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Omega-3 fatty acids can improve COPD symptoms

By Stephen Daniells , 15-Dec-2005

A diet rich in omega-3 and polyunsaturated fatty acids (PUFAs) could improve lung function for COPD sufferers, reports a study from Japan.

"Nutritional support with an omega-3 PUFA-rich diet decreased serum andsputum levels and improved symptoms [for people with chronic obstructivepulmonary disease (COPD)]," said the researchers from KagoshimaUniversity Hospital.

COPD mainly affects smokers, and is the number five cause of deathworldwide. It is characterised by chronic inflammation in the small airwaysof the lung and leads to excessive mucus production, excessive fibrousconnective tissue development (fibrosis), and degradation of proteins(proteolysis). There is no cure.

The two-year Japanese study, published in the journal Chest (vol 128, no 6, pp 3817-3827), followed 64 patients with COPD. The patients wererandomly divided into two groups; one received an omega-3 PUFA rich diet,and the other ate a normal diet. Results were quantified in terms of levelsof inflammatory markers, exercise capacity, and shortness of breath.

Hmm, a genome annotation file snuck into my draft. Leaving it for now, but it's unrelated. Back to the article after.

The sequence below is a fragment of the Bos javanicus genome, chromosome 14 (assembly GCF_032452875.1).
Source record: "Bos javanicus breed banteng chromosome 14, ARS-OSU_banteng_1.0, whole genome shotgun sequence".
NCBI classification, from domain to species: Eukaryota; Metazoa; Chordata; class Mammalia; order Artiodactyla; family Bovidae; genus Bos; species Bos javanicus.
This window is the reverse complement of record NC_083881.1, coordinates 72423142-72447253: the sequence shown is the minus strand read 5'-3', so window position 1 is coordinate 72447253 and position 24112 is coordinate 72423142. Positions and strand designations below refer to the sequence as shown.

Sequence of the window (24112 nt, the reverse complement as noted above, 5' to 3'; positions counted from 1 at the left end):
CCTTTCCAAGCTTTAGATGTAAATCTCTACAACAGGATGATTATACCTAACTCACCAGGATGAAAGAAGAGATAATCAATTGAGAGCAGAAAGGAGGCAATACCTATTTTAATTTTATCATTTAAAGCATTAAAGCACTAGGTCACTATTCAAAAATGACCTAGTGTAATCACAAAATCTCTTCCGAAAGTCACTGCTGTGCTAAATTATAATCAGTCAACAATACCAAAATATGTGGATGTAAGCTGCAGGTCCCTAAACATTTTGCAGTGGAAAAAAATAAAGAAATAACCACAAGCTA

The nutritional support consisted of a mixture of omega-3 and omega-6 fattyacids, including lanoleic acid (LA), and alpha-linolenic acid (ALA), aprecursor for docosahexaenioc acid (DHA) and eicosapentaeoic acid (EPA).

After 15 months, levels of leukotriene B4 (LTB4), a marker for inflammation,were significantly lower for the patients receiving the fatty acid enricheddiet. Shortness of breath also decreased, while the control group showed noimprovement.

"Nutritional support with an omega-3 PUFA-rich diet had anti-inflammatoryeffects and improved exercise tolerance," said the researchers.

The role of the fatty acids is suspected to be complex. The scientistspropose that the omega-3 PUFAs affect cellular signalling and geneexpression activities. They are also suggested to affect other inflammatorycytokines. A larger study and longer follow-up period should be conducted,said the researchers.

Omega-3 fatty acids are found naturally in foods such as fish, canola oiland walnuts. Previous studies have linked it to improved behaviour inchildren, reduced loss of brain function in the elderly, and loweredincidence of postnatal depression in mothers.

Earlier research from Indiana University had showed omega-3 supplementscould reduce symptoms associated with asthma and exercise-inducedbronchoconstriction (EIA).

Omega-3 supplementation of products has been a major growth area in theneutraceutical market. Mintel's Global NewProducts Database (GNPD) showed a 36 per cent increase in omega-3-containingproduct launches across Europe in 2005.

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